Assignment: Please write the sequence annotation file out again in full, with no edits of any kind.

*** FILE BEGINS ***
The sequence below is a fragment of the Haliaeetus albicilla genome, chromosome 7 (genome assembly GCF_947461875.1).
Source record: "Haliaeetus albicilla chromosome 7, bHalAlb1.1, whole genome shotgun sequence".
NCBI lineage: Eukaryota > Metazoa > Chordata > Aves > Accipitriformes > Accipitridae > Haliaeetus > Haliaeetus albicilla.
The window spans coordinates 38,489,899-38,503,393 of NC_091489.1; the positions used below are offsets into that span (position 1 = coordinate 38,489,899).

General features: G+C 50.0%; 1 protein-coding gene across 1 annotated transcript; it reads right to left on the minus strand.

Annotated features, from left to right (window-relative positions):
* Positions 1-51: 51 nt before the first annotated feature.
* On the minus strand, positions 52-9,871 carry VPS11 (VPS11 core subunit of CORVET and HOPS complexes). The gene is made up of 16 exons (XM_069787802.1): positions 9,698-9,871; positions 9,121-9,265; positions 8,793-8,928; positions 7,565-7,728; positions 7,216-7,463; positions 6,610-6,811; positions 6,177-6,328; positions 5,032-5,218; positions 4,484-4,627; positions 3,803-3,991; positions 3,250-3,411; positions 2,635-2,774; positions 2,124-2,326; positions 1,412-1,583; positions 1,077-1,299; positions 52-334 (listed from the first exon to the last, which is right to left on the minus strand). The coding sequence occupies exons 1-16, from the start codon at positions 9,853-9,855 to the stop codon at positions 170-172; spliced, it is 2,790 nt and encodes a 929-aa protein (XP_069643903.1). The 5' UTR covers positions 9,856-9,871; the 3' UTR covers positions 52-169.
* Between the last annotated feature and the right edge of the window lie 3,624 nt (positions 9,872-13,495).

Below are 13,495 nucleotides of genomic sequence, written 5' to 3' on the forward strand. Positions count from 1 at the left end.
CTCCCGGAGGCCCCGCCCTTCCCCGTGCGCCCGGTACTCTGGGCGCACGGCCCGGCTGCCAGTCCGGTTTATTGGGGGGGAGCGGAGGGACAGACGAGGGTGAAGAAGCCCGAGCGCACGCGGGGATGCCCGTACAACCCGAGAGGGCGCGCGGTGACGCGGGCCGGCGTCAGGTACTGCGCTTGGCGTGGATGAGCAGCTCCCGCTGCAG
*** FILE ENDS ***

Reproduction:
The sequence below is a fragment of the Haliaeetus albicilla genome, chromosome 7 (genome assembly GCF_947461875.1).
Source record: "Haliaeetus albicilla chromosome 7, bHalAlb1.1, whole genome shotgun sequence".
NCBI lineage: Eukaryota > Metazoa > Chordata > Aves > Accipitriformes > Accipitridae > Haliaeetus > Haliaeetus albicilla.
The window spans coordinates 38,489,899-38,503,393 of NC_091489.1; the positions used below are offsets into that span (position 1 = coordinate 38,489,899).

General features: G+C 50.0%; 1 protein-coding gene across 1 annotated transcript; it reads right to left on the minus strand.

Annotated features, from left to right (window-relative positions):
* Positions 1-51: 51 nt before the first annotated feature.
* On the minus strand, positions 52-9,871 carry VPS11 (VPS11 core subunit of CORVET and HOPS complexes). The gene is made up of 16 exons (XM_069787802.1): positions 9,698-9,871; positions 9,121-9,265; positions 8,793-8,928; positions 7,565-7,728; positions 7,216-7,463; positions 6,610-6,811; positions 6,177-6,328; positions 5,032-5,218; positions 4,484-4,627; positions 3,803-3,991; positions 3,250-3,411; positions 2,635-2,774; positions 2,124-2,326; positions 1,412-1,583; positions 1,077-1,299; positions 52-334 (listed from the first exon to the last, which is right to left on the minus strand). The coding sequence occupies exons 1-16, from the start codon at positions 9,853-9,855 to the stop codon at positions 170-172; spliced, it is 2,790 nt and encodes a 929-aa protein (XP_069643903.1). The 5' UTR covers positions 9,856-9,871; the 3' UTR covers positions 52-169.
* Between the last annotated feature and the right edge of the window lie 3,624 nt (positions 9,872-13,495).

Below are 13,495 nucleotides of genomic sequence, written 5' to 3' on the forward strand. Positions count from 1 at the left end.
CTCCCGGAGGCCCCGCCCTTCCCCGTGCGCCCGGTACTCTGGGCGCACGGCCCGGCTGCCAGTCCGGTTTATTGGGGGGGAGCGGAGGGACAGACGAGGGTGAAGAAGCCCGAGCGCACGCGGGGATGCCCGTACAACCCGAGAGGGCGCGCGGTGACGCGGGCCGGCGTCAGGTACTGCGCTTGGCGTGGATGAGCAGCTCCCGCTGCAG